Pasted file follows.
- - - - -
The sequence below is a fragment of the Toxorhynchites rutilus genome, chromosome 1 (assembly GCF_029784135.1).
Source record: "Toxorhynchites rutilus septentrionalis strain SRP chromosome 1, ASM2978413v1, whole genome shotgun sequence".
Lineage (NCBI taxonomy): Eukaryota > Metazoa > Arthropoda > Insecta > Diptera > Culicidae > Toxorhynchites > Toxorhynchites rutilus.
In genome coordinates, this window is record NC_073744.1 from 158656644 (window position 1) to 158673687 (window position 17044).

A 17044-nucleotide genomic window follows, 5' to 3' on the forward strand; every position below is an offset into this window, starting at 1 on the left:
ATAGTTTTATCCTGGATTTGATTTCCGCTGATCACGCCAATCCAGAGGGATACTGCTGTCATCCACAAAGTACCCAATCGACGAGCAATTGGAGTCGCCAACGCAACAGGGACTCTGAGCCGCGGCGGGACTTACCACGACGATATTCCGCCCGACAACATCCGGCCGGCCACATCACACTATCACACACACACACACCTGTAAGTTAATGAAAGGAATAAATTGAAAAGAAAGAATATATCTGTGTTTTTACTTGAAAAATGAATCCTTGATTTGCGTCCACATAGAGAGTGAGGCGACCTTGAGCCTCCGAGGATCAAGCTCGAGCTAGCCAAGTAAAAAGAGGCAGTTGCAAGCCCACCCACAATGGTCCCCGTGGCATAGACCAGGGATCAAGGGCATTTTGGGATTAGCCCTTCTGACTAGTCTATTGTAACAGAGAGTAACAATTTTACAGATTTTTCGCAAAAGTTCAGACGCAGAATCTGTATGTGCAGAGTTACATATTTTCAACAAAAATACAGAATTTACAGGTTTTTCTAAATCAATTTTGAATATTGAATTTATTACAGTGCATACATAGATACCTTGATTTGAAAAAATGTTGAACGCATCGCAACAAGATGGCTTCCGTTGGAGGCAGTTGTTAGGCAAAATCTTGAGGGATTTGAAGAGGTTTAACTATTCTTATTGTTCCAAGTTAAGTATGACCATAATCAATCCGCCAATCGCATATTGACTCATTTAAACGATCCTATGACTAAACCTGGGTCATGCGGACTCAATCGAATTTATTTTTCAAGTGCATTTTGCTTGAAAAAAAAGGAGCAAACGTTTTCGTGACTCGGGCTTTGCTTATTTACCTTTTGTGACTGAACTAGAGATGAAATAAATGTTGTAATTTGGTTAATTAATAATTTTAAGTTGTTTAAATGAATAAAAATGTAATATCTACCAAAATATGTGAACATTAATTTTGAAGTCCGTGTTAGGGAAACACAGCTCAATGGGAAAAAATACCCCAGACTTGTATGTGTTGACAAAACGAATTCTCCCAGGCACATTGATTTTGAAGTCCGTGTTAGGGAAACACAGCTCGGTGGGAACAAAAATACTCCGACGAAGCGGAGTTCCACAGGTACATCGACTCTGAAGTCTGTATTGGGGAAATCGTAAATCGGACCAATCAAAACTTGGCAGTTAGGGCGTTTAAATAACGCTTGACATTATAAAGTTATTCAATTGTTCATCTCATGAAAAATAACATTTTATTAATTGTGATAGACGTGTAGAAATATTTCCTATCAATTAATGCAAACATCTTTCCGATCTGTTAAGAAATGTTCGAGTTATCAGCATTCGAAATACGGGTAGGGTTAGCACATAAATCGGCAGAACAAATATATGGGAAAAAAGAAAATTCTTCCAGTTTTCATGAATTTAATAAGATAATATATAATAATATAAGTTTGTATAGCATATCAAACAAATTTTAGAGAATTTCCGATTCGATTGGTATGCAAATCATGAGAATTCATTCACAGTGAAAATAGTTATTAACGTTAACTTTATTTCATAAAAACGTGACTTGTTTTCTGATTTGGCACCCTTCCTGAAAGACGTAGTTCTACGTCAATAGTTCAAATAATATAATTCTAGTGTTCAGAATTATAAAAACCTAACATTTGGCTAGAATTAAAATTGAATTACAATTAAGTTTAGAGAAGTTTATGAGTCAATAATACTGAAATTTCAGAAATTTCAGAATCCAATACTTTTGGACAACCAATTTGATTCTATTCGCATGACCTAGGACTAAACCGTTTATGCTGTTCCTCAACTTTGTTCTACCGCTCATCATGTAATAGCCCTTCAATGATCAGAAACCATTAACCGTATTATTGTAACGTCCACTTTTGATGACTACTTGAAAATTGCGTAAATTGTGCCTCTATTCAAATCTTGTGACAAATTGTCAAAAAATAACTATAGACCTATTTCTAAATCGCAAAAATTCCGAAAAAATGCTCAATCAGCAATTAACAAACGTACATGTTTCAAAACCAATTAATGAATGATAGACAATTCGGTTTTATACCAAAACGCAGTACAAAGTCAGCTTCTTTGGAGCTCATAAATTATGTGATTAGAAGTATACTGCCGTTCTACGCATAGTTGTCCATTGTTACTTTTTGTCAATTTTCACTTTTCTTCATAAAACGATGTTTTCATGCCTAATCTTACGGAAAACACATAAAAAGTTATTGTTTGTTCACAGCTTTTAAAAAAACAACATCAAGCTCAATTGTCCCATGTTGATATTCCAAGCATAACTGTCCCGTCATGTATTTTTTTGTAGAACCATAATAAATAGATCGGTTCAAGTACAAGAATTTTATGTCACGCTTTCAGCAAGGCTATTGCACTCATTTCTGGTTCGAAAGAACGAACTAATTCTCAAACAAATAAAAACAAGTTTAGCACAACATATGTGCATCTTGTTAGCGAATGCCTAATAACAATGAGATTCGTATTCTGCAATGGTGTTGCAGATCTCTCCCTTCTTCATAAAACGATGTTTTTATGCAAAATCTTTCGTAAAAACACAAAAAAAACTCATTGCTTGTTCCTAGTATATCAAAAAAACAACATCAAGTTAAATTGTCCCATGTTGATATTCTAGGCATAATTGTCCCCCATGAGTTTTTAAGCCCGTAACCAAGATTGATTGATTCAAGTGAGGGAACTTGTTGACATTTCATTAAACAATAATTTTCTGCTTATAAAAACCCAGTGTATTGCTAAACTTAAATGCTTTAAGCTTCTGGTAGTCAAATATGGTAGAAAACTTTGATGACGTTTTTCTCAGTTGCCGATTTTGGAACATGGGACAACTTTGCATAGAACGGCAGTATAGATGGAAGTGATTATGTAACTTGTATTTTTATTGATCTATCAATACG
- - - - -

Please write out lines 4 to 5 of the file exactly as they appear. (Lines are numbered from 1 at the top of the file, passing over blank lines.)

In genome coordinates, this window is record NC_073744.1 from 158656644 (window position 1) to 158673687 (window position 17044).

A 17044-nucleotide genomic window follows, 5' to 3' on the forward strand; every position below is an offset into this window, starting at 1 on the left: